Did Paris Fashion Week manage to avoid the worst of the crisis?
As was expected given the worldwide spread of the Covid-19 epidemic, the turnout of fashion industry professionals - between buyers and journalists - at the Paris Fashion Week from February 24 to March 3 has surely been one of the lowest in years. Despite the fact that Paris already experienced a downturn in visitors in the months that followed the terrorist attacks of November 2015.
The French Haute Couture and Fashion Federation (FHCM), the body that runs the Paris Fashion Week’s official calendar, forecast that “one third of visitors would be absent, with approximately 5,000 people attending” the event’s February-March 2020 edition. This was a mere estimate, since FHCM said it is “in charge of journalists’ accreditation, but has no figures for actual attendance,” and underlined, unsurprisingly, that “considering the travel ban, China is the Fashion Week's main absentee.” Nevertheless, the Parisian catwalk shows’ appeal is such that there was no empty-seat effect, with always plenty of people keen to see the shows.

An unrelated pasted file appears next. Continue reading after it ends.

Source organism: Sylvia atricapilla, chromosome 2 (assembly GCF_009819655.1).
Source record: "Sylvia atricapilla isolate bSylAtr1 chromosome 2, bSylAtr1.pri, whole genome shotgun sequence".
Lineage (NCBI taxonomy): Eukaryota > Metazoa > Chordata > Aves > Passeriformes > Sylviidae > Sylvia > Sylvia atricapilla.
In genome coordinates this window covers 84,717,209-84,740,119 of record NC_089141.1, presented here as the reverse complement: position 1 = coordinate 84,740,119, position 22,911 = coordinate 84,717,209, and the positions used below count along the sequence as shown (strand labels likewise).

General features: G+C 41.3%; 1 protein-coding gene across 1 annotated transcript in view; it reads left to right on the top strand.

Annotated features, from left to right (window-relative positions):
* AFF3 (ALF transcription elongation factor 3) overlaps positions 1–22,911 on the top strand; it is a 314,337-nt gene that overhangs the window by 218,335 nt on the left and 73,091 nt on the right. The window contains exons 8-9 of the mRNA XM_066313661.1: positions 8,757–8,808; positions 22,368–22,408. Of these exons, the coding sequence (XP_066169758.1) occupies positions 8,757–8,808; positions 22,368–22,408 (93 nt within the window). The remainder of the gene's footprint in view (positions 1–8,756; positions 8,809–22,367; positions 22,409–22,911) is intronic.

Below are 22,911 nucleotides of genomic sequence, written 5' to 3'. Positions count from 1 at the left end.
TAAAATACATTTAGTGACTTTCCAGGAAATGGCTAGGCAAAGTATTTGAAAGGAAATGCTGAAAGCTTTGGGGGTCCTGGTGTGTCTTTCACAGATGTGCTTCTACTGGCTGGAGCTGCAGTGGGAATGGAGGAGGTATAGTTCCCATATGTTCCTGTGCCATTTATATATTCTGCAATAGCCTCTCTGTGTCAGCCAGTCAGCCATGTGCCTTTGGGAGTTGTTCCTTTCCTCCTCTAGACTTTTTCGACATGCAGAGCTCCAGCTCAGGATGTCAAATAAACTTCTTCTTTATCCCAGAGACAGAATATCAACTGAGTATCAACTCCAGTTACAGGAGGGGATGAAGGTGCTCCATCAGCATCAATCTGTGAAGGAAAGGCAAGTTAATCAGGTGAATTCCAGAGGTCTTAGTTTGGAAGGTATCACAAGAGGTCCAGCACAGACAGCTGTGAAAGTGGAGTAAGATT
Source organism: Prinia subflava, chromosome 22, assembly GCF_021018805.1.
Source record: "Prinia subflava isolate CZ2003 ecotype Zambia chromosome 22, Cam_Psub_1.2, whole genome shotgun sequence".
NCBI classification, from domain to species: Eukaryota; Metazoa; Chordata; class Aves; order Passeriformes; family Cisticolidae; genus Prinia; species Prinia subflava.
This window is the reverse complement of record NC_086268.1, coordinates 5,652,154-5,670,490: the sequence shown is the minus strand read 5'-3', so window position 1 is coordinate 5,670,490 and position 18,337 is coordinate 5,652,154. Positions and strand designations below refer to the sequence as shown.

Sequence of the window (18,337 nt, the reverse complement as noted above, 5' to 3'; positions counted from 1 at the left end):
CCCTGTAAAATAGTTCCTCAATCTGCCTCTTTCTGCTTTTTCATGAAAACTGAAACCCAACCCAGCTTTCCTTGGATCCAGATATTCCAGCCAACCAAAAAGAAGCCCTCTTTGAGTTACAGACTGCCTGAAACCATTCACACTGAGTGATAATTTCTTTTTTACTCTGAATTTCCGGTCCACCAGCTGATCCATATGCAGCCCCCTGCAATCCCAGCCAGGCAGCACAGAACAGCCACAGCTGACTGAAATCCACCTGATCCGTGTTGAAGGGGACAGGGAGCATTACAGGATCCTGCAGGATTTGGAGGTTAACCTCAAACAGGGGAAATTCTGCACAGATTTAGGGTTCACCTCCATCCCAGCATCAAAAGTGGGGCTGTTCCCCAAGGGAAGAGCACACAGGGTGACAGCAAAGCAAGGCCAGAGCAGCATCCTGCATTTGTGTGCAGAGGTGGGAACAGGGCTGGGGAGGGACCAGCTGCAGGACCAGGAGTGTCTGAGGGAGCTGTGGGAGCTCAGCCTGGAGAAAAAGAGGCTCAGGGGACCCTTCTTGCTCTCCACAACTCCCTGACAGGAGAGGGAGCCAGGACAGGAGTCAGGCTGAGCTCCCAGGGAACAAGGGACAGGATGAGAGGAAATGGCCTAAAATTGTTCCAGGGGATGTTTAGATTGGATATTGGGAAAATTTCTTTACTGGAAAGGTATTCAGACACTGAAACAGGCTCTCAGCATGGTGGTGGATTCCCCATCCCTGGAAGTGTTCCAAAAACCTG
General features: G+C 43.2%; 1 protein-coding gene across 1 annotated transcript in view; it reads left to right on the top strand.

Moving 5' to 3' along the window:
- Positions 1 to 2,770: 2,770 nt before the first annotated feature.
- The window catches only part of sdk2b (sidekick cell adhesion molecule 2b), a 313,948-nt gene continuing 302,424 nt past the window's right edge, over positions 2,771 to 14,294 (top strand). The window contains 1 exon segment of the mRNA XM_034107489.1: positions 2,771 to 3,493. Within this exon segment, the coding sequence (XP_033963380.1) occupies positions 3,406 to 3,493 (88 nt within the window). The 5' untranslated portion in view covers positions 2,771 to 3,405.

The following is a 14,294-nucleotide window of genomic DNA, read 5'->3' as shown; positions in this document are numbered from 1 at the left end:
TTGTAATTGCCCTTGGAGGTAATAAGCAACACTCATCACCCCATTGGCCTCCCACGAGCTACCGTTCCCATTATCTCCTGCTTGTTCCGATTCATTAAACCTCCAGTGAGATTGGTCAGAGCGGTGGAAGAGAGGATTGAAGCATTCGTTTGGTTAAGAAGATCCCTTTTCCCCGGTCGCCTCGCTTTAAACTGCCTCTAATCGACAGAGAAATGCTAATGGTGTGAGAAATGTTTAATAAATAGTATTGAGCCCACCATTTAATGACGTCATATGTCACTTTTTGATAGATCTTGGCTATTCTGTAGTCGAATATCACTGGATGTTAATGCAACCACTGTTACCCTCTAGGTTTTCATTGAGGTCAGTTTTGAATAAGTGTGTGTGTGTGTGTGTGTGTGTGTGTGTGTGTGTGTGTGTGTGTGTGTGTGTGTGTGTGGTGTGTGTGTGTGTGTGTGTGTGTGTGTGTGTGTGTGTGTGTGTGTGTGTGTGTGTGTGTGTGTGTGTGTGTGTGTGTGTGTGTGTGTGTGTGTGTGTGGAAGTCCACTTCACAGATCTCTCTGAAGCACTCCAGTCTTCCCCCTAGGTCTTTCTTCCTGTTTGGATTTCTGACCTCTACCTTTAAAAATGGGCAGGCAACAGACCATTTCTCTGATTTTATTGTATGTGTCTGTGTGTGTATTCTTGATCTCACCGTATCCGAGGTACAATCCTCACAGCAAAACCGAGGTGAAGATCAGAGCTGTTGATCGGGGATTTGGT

Contacted by FashionNetwork.com, Chanel said it observed “a slight decrease in the presence of journalists, especially those from the regions most affected [by the epidemic] at the time, like Asia and Italy. We observed the same in terms of our buyers’ presence. Buyers from certain areas decided to travel in smaller numbers, or to be represented by members of their staff already present in France.”
At first, only the Chinese visitors’ contingent was expected to be impacted, but the acceleration in the epidemic's spread a few days ahead of the start of the Paris Fashion Week raised the level of concern, and international attendance in a broader sense slumped. Some American buyers in particular decided to return to the USA as a precaution, just as the Fashion Week opened.